HB 1862, relating to HCDA’s affordable housing requirement

Requires HCDA to implement affordable-housing policies that are in greater conformity with those of the City and County of Honolulu, effective July 1, 2014.

HB 1867, relating to the Kakaako community development district

Amends Hawaii Community Development Authority statute to establish building restrictions and prohibitions.

Public hearings on these bills are expected to begin in early February.


Bill to lengthen public school year

State Sen. David Ige (16th senatorial district) has introduced SB 2922, a bill that would lengthen the school year for all public schools in the state beginning with the 2015 school year calendar.

If passed, the bill would lengthen the current school year from 180 instructional days to 190 instructional days.

The bill also discontinues the requirements for the minimum number of student instructional hours effective at the end of the 2014-2015 school year.

“The legislature is committed to improving our public education system and investing in our youth,” Ige said. “It is my hope that a focus on increasing the number of instructional days will provide more flexibility on the school level than the current law allows. I believe that lengthening the instructional days will assist to increase the performance of students in the classroom.”

If passed, the bill shall take effect July 14, 2014.


Bill to protect retirement benefits from taxation

Sen. David Ige (16th senatorial district) has introduced SB 2982, a measure that purposes a constitutional amendment to exclude certain retirement benefits from income taxation.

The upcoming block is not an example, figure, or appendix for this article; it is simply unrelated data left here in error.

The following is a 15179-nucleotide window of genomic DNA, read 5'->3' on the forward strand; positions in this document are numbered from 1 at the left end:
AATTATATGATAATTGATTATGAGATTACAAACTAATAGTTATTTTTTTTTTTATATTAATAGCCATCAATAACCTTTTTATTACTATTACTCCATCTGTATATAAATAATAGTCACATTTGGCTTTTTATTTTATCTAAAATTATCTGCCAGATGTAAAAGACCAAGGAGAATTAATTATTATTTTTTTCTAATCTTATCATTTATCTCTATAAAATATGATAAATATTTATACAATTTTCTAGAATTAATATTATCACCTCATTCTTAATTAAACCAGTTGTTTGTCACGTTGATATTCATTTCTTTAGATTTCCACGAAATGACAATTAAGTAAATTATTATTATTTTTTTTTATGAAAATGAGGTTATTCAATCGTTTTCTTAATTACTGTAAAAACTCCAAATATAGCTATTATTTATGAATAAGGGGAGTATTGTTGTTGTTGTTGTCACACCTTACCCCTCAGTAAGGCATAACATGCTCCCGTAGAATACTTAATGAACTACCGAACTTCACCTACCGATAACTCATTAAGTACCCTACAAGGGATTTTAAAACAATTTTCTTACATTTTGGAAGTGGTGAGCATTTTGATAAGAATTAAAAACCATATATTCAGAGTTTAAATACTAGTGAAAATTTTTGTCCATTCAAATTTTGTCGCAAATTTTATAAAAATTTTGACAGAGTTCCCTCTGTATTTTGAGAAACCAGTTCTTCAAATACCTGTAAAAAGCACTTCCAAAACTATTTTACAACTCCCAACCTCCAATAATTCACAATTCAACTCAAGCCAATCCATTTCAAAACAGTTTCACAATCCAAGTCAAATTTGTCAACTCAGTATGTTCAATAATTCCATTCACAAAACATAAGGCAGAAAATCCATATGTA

If passed, the question posed to voters and printed on ballots would be as follows: “Shall retirement benefits be excluded from state income taxation if the beneficiaries’ contributions were subject to state income taxation?”

“Over the last several years, we’ve seen how pensions have become the target of tax increases and means of increasing revenue,” Ige said. “This measure would assure that future legislatures do not consider taxing pensions, and help to protect the retiree’s in our communities and those living on a fixed income.”


Bill restores resources for school athletic programs

Sen. David Ige (D-16 Pearl City, Momilani, Pearlridge, Aiea, Royal Summit, Aiea Heights, Newtown, Waimalu, Halawa, Pearl Harbor), chairman of the Senate Ways and Means Committee, has introduced Senate Bill 3083, which, if passed, would make an appropriation to restore resources to the athletic programs in public schools throughout the state.

The measure would also increase the positions authorized for school athletics and allow the Department of Education to create, fill and fund full-time equivalent, permanent, or temporary positions for fiscal year 2014-2015 for its athletic programs.

SB3083 is also supported by Sen.Michelle Kidani (D-18 Mililani Town, portion of Waipio Gentry, Waikele, Village Park, Royal Kunia), vice chairwoman of the Ways and Means Committee, and Sen. Jill Tokuda (D-24 Kaneohe, Kaneohe MCAB, Kailua, Heeia, Ahuimanu), chairwoman of the Education Committee.

“During the time of the ‘Great Recession,’ the athletic programs at public schools have borne much of the brunt of the budget cuts made in education. This measure will help to provide additional resources to assure the development and safety of our high school athletes,” said Ige.

“For many students in our public schools, the opportunity to play sports motivates and positively impacts their success in the classroom,” he said. “In recognizing the positive influence coaches and athletics can have on our students, this measure helps illustrate the investment we are making in our students to help them succeed in both the classroom and on the playing field.”